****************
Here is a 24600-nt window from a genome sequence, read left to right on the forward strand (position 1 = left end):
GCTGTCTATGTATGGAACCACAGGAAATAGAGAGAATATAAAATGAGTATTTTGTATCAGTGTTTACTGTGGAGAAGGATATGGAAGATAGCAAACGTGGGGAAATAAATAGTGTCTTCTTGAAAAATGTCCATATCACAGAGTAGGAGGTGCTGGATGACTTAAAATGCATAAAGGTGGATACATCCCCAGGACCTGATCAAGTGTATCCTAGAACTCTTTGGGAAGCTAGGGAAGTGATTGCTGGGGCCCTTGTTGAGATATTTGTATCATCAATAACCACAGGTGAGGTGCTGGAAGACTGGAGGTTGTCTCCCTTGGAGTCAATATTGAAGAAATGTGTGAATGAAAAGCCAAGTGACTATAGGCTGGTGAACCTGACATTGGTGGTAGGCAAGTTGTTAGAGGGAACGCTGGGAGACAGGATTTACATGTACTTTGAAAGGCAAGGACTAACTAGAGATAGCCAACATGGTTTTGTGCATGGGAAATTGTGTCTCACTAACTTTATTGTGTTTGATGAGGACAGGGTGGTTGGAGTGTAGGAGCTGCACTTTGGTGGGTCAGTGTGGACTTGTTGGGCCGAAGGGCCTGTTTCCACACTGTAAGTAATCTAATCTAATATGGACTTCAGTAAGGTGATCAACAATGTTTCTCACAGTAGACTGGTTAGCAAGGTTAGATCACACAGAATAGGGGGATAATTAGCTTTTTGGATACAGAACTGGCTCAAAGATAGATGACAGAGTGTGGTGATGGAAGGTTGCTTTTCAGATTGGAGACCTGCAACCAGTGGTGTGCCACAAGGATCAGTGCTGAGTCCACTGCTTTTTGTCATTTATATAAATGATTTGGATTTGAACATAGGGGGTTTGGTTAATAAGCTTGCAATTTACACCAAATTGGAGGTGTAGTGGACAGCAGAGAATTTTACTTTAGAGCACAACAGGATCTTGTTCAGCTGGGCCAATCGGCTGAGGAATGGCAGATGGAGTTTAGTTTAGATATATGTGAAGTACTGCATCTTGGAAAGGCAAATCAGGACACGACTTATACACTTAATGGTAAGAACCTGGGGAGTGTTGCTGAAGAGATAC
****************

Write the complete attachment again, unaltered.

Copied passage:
Here is a 24600-nt window from a genome sequence, read left to right on the forward strand (position 1 = left end):
GCTGTCTATGTATGGAACCACAGGAAATAGAGAGAATATAAAATGAGTATTTTGTATCAGTGTTTACTGTGGAGAAGGATATGGAAGATAGCAAACGTGGGGAAATAAATAGTGTCTTCTTGAAAAATGTCCATATCACAGAGTAGGAGGTGCTGGATGACTTAAAATGCATAAAGGTGGATACATCCCCAGGACCTGATCAAGTGTATCCTAGAACTCTTTGGGAAGCTAGGGAAGTGATTGCTGGGGCCCTTGTTGAGATATTTGTATCATCAATAACCACAGGTGAGGTGCTGGAAGACTGGAGGTTGTCTCCCTTGGAGTCAATATTGAAGAAATGTGTGAATGAAAAGCCAAGTGACTATAGGCTGGTGAACCTGACATTGGTGGTAGGCAAGTTGTTAGAGGGAACGCTGGGAGACAGGATTTACATGTACTTTGAAAGGCAAGGACTAACTAGAGATAGCCAACATGGTTTTGTGCATGGGAAATTGTGTCTCACTAACTTTATTGTGTTTGATGAGGACAGGGTGGTTGGAGTGTAGGAGCTGCACTTTGGTGGGTCAGTGTGGACTTGTTGGGCCGAAGGGCCTGTTTCCACACTGTAAGTAATCTAATCTAATATGGACTTCAGTAAGGTGATCAACAATGTTTCTCACAGTAGACTGGTTAGCAAGGTTAGATCACACAGAATAGGGGGATAATTAGCTTTTTGGATACAGAACTGGCTCAAAGATAGATGACAGAGTGTGGTGATGGAAGGTTGCTTTTCAGATTGGAGACCTGCAACCAGTGGTGTGCCACAAGGATCAGTGCTGAGTCCACTGCTTTTTGTCATTTATATAAATGATTTGGATTTGAACATAGGGGGTTTGGTTAATAAGCTTGCAATTTACACCAAATTGGAGGTGTAGTGGACAGCAGAGAATTTTACTTTAGAGCACAACAGGATCTTGTTCAGCTGGGCCAATCGGCTGAGGAATGGCAGATGGAGTTTAGTTTAGATATATGTGAAGTACTGCATCTTGGAAAGGCAAATCAGGACACGACTTATACACTTAATGGTAAGAACCTGGGGAGTGTTGCTGAAGAGATAC